Religion and the New Trump Administration
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“What we’re saying is yes, God, I’m in my personal relationship with you, but I’m also in a relationship with all these people around me.” More
Spiritual care is gaining ground as an integral part of hospital care; and Rev. Nadia Bolz-Weber, who founded a church for all the sinners and saints in need of God’s grace.
“This is a silent revolution that’s transformed health care so that every person can have their inner life, their spirituality addressed as an integral part of their care,” says Dr. Christina Puchalski, founder and director of the George Washington University Medical School’s Institute for Spirituality & Health. More
“Relationship is what matters,” says Dr. Christina Puchalski, director of the George Washington Institute for Spirituality and Health and professor of medicine at George Washington University. “My relationship with my patient—that’s where healing occurs. It’s within that relationship, and that’s what needs to be supported.” More
“So much of spirituality is about sanding ourselves down, smoothing ourselves out so that we’re nice and shiny. But the fact is the jagged edges of our humanity are what actually connect us to God and to one another,” says Nadia Bolz-Weber, the tattooed founding pastor of The House for All Sinners and Saints in Denver. More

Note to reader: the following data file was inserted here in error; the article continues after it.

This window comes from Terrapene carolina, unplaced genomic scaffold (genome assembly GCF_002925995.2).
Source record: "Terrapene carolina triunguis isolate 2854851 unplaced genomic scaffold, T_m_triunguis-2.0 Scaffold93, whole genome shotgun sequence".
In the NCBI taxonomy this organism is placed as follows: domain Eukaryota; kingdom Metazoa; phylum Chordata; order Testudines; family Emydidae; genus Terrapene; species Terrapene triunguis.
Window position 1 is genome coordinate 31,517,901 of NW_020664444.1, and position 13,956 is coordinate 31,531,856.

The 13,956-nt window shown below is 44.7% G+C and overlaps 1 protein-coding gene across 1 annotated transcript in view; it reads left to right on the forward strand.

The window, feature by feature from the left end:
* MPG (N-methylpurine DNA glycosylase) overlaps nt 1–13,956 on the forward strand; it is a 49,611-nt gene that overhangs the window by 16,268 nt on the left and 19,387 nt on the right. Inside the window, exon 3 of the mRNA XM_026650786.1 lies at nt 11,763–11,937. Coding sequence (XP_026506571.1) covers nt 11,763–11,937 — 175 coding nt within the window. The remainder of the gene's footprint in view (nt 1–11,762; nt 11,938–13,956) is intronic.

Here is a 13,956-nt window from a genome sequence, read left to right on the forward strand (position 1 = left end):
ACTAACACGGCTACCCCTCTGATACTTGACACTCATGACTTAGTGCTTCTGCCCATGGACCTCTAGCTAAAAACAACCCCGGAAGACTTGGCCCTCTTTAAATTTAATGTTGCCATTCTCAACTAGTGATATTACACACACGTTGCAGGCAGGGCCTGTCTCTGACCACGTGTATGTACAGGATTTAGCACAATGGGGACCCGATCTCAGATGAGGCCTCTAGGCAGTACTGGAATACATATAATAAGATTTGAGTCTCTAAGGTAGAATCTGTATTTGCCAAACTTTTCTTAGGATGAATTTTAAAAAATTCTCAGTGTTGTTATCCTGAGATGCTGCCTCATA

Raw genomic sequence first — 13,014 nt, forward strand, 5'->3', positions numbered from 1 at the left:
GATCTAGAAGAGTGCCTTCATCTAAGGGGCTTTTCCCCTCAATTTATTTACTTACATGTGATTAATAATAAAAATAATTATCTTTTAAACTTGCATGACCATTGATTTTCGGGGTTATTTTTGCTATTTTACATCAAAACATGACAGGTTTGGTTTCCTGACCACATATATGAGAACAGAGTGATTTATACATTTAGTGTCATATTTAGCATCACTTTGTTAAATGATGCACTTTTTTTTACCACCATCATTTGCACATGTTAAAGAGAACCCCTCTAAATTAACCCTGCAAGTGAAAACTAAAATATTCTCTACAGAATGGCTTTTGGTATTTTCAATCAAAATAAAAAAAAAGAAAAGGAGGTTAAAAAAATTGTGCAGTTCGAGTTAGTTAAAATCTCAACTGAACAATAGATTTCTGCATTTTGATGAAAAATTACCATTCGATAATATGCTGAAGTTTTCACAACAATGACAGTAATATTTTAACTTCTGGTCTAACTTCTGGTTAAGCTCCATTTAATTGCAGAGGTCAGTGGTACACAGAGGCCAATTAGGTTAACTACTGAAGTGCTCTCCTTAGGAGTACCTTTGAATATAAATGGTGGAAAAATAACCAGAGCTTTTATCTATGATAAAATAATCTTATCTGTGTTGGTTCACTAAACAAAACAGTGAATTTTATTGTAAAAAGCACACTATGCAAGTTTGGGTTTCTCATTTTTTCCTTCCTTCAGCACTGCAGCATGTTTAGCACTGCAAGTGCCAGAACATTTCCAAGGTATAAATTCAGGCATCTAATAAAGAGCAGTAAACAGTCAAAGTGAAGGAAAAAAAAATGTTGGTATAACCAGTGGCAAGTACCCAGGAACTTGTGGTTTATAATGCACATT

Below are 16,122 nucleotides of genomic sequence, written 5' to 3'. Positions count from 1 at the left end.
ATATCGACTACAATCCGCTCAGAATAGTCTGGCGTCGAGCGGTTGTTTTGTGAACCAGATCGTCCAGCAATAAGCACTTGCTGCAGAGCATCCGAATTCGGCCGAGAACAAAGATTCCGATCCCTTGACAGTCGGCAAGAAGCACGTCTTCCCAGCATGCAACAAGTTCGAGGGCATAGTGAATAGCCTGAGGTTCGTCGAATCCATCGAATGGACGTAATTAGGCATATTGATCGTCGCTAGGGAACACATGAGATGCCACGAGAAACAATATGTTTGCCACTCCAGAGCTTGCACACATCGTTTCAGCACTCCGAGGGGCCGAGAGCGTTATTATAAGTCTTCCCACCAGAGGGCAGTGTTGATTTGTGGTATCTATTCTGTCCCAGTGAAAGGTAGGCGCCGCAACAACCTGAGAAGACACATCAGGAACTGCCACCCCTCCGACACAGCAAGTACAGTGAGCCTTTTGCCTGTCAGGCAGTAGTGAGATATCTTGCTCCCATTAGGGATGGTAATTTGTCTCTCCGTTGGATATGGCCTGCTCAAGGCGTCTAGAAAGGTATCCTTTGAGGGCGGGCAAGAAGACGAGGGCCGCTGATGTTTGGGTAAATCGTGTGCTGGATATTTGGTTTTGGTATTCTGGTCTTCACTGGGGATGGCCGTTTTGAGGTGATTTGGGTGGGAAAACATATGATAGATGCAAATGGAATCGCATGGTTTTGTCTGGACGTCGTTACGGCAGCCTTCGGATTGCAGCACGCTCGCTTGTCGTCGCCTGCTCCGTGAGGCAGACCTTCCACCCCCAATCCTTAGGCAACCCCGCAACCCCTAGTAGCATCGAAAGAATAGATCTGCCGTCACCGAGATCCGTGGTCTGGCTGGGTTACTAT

The state of interfaith relations 15 years after 9/11; Uganda’s welcoming yet imperfect hospitality to aliens and migrants; and a simulated pilgrimage that teaches Muslim children about the rituals of the hajj.
“Around the world humanitarian financing is at the breaking point. Humanitarian appeals for South Sudanese and Burundian refugees in Uganda are severely underfunded,” says Charles Yaxley, spokesman for the UN High Commissioner for Refugees in Uganda. “That leaves real gaps in our humanitarian response.” More